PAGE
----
Funding: This research received no specific grant from any funding agency in the public, commercial, or not-for-profit sectors.
Conflict of interest statement: Danone commissioned York Health Economics Consortium (YHEC) Ltd. (an independent research organization) and Quantics Consulting (a statistical consultancy) to carry out this systematic review and meta-analysis. Dr Jacqui Eales (YHEC) served as a researcher on this review. Dr Eales has previously received funding from Danone Institute International (DII) to deliver a conference presentation of the outcome of another systematic review commissioned by DII and undertaken by YHEC. Dr Peter Gibson has served as a consultant or advisory board member for Abbvie, Ferring, Janssen, Merck, Nestle Health Science, Danone, Allergan and Takeda. His institution has received speaking honoraria from Abbvie, Janssen, Ferring, Takeda, Fresenius Kabi and Pfizer. He has received research grants for investigator-driven studies from Abbvie, Janssen, Falk Pharma, Danone and A2 Milk Company. His department financially benefits from the sales of a digital application and booklets on the low FODMAP diet. He has published an educational/recipe book on diet.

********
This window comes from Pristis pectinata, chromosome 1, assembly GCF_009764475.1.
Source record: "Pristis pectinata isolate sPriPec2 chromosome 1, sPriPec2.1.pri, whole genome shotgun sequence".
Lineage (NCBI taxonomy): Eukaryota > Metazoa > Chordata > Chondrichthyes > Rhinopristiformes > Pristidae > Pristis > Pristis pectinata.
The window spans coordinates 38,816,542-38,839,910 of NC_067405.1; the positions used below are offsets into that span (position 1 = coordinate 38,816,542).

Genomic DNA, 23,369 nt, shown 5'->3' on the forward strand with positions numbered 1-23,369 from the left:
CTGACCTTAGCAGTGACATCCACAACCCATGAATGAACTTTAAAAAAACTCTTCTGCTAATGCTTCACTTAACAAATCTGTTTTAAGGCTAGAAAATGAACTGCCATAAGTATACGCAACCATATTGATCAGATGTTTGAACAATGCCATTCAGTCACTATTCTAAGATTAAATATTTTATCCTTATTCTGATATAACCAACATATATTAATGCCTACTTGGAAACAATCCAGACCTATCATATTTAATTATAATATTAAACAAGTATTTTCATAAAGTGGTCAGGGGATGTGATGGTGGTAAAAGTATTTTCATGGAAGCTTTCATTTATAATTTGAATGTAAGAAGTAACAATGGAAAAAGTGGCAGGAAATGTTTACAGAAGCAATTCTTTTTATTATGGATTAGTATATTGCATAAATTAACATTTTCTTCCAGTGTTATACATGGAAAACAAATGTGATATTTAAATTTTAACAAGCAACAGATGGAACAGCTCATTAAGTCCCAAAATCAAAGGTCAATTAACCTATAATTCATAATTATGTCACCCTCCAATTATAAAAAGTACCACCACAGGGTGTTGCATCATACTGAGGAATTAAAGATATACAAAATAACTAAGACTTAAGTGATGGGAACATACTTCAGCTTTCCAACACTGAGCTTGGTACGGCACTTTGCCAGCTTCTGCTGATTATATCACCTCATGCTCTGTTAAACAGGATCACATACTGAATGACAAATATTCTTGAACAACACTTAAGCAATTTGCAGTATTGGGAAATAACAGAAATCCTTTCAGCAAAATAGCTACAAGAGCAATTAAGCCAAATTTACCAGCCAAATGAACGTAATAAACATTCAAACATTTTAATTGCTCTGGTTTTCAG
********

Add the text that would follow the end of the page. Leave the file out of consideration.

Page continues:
Dr Peter Whorwell has acted as a consultant for, or received research grant support from, the following companies in the last 5 years: Almirall Pharma, Boehringer-Ingelheim, Chr. Hansen, Danone Research, Ironwood Pharmaceuticals, Salix, Shire UK, Sucampo Pharmaceuticals and Allergan. Dr John Kellow is a Board member of the Rome Foundation and is on the Advisory Board of Danone Australia. Dr Ann Yellowlees is a Director of Quantics, and declares no additional personal interests. Dr Richard Perry (Quantics) declares no additional personal interests. Mary Edwards, Dr Sarah King, Hannah Wood and Julie Glanville are employed by YHEC, and declare no additional personal interests.